ONE does enjoy the culture an’ that. A trip to Auld Reekie to revel in the sights, sounds and smells of the Edinburgh Festival always stirs the senses.

Of course, the problem with making the pilgrimage east is the palaver returning west as you have to absorb the altogether different sights, sounds and smells of the late train back to Glasgow which doesn’t so much stir those senses but violently assaults them.

Trying to shepherd a heaving mob of revellers through the barriers and on to a carriage, for instance, remains an exercise in jowl-shuddering flapping that is broadly equivalent to the logistical hassles that Noah confronted as a variety of beasts shuffled their way up the Ark’s gangway.

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After 40 days of two by twos doing this and that, the aroma on his floating zoo was probably still more pleasant than the reek of the 22.52 service to Garscadden, mind you.

On Sunday, it was the sweet smell of success that came wafting in for Julian Suri as the American underlined his considerable talents and potential with a maiden victory on the European Tour in the Made in Denmark Championship. Those who keep an eagle eye on the various golfing scenes have been talking about this 26-year-old for a while now.

He was already one to watch when he pitched up on Scottish soil for the Challenge Tour event in Aviemore back in June before widening his appeal a couple of days later when he topped the Open qualifier at Gailes Links to tee-up a debut appearance in golf’s most decorated major at Royal Birkdale.

At the start of the 2017 campaign on the second-tier circuit in March, Suri was ranked 1142nd on the world rankings. Now, amid the kind of thunderous rise that would usually be managed by those folk in neatly pressed shirts in the mission control centre at Cape Canaveral, the upwardly mobile New Yorker is 109th.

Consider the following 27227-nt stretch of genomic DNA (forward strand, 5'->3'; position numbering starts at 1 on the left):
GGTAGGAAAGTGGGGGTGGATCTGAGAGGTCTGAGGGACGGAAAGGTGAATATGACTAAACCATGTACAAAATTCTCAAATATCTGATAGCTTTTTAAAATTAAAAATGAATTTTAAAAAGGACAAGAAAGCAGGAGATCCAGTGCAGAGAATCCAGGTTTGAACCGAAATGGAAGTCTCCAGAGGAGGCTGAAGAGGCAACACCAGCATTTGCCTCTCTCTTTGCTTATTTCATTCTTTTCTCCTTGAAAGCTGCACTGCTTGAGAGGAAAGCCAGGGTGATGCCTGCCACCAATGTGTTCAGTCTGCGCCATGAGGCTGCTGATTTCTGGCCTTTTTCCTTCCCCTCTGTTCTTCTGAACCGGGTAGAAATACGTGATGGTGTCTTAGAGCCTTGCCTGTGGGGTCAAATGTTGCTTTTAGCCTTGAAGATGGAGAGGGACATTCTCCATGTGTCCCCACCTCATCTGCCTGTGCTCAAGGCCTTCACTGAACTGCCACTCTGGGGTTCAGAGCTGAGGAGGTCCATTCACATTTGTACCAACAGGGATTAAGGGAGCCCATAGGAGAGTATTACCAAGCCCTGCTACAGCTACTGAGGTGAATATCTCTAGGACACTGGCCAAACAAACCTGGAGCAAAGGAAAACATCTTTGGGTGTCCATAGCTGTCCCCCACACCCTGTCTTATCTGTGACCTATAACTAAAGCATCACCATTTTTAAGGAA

He had virtually sealed his place on next year’s main European circuit through his Challenge Tour ranking but this victory, in just his seventh start among the elite, has given him a two-year exemption. It’s been quite a hurtle up the order.

When the domestic golf writers here first got a glimpse of Suri earlier in the season, there was that sense you were seeing something special. In this fickle pursuit, you can never say with any great authority who is going to make it, but Suri certainly marketed himself well and he continues to back up his confident declarations. “I want to be top of the world rankings,” he told us at Aviemore back in June with a bold statement of intent.

Like Brooks Koepka before him, Suri’s impact on the European scene has been as explosive as an argument in a munitions factory. The Challenge Tour, it would appear, has unearthed yet another gem on its production line.

While Suri swept in and made an immediate impression on a tough developmental circuit that instils a hard, competitive edge and a winning mentality, others take that bit longer to find their feet.

It’s been well-documented in recent years how Scottish golfers struggle with the amateur-to-professional transition. Instead of hitting the ground running, they often embark on a slow, topsy-turvy traipse that would make the progress of the pilgrims look like the 100 yard dash. As the Challenge Tour season moves into its crunch period, Blairgowrie’s Bradley Neil is making quiet, effective advances. The 21-year-old is seventh on the rankings and well inside a top-15 place required to gain promotion to the top table in 2018.

Neil, pictured left, is in his third season on the Challenge Tour. He has upped the ante this term with a brace of runners-up finishes which have got him moving in the right direction after some teething troubles which saw him make just four cuts in his first 24 tour events.

Suri’s Challenge Tour apprenticeship was brief, but spawned the ultimate rewards. Neil’s time at the coalface has been more laboured. Slowly but surely, though, he is, well, rising to the challenge . . .

AND ANOTHER THING

Scottish golf has lost two highly respected stalwarts over the past week in the shape of Peter Lloyd and Barrie Douglas.

Peter, the amiable former secretary of the Scottish PGA with the robust, friendly hand shake that could’ve crumpled the sheet metal in the Gartcosh steelworks where he used to work, was a man of great diligence and his passion for the Professional Golfers’ Association was absolute.

Barrie, meanwhile, was a cheery, well-kent and hugely popular figure in the amateur scene.  Both men invested much in the pursuit they loved and they will be sadly missed by those in the game that they served so well.